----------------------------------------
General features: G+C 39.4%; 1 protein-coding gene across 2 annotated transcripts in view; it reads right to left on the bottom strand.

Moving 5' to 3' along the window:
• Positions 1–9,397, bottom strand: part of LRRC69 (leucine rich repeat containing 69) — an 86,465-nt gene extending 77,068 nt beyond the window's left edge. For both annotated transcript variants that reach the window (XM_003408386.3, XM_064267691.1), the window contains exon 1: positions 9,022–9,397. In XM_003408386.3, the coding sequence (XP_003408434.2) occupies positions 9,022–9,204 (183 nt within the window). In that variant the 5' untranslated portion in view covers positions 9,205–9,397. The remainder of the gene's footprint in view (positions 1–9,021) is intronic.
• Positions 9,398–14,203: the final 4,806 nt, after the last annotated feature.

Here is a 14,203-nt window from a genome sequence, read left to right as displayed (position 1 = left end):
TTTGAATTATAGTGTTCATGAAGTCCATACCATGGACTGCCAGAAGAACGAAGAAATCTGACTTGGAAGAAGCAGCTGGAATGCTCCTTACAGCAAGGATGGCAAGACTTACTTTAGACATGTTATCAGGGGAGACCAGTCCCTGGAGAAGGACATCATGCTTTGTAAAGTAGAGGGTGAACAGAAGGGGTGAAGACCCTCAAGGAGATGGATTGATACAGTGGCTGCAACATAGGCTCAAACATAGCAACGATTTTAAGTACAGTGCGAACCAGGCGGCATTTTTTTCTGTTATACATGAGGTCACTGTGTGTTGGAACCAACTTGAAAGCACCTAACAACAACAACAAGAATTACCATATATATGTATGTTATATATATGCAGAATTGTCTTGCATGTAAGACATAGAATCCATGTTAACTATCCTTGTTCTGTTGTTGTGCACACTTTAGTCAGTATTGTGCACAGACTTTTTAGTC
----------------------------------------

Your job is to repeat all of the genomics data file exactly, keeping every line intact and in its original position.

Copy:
General features: G+C 39.4%; 1 protein-coding gene across 2 annotated transcripts in view; it reads right to left on the bottom strand.

Moving 5' to 3' along the window:
• Positions 1–9,397, bottom strand: part of LRRC69 (leucine rich repeat containing 69) — an 86,465-nt gene extending 77,068 nt beyond the window's left edge. For both annotated transcript variants that reach the window (XM_003408386.3, XM_064267691.1), the window contains exon 1: positions 9,022–9,397. In XM_003408386.3, the coding sequence (XP_003408434.2) occupies positions 9,022–9,204 (183 nt within the window). In that variant the 5' untranslated portion in view covers positions 9,205–9,397. The remainder of the gene's footprint in view (positions 1–9,021) is intronic.
• Positions 9,398–14,203: the final 4,806 nt, after the last annotated feature.

Here is a 14,203-nt window from a genome sequence, read left to right as displayed (position 1 = left end):
TTTGAATTATAGTGTTCATGAAGTCCATACCATGGACTGCCAGAAGAACGAAGAAATCTGACTTGGAAGAAGCAGCTGGAATGCTCCTTACAGCAAGGATGGCAAGACTTACTTTAGACATGTTATCAGGGGAGACCAGTCCCTGGAGAAGGACATCATGCTTTGTAAAGTAGAGGGTGAACAGAAGGGGTGAAGACCCTCAAGGAGATGGATTGATACAGTGGCTGCAACATAGGCTCAAACATAGCAACGATTTTAAGTACAGTGCGAACCAGGCGGCATTTTTTTCTGTTATACATGAGGTCACTGTGTGTTGGAACCAACTTGAAAGCACCTAACAACAACAACAAGAATTACCATATATATGTATGTTATATATATGCAGAATTGTCTTGCATGTAAGACATAGAATCCATGTTAACTATCCTTGTTCTGTTGTTGTGCACACTTTAGTCAGTATTGTGCACAGACTTTTTAGTC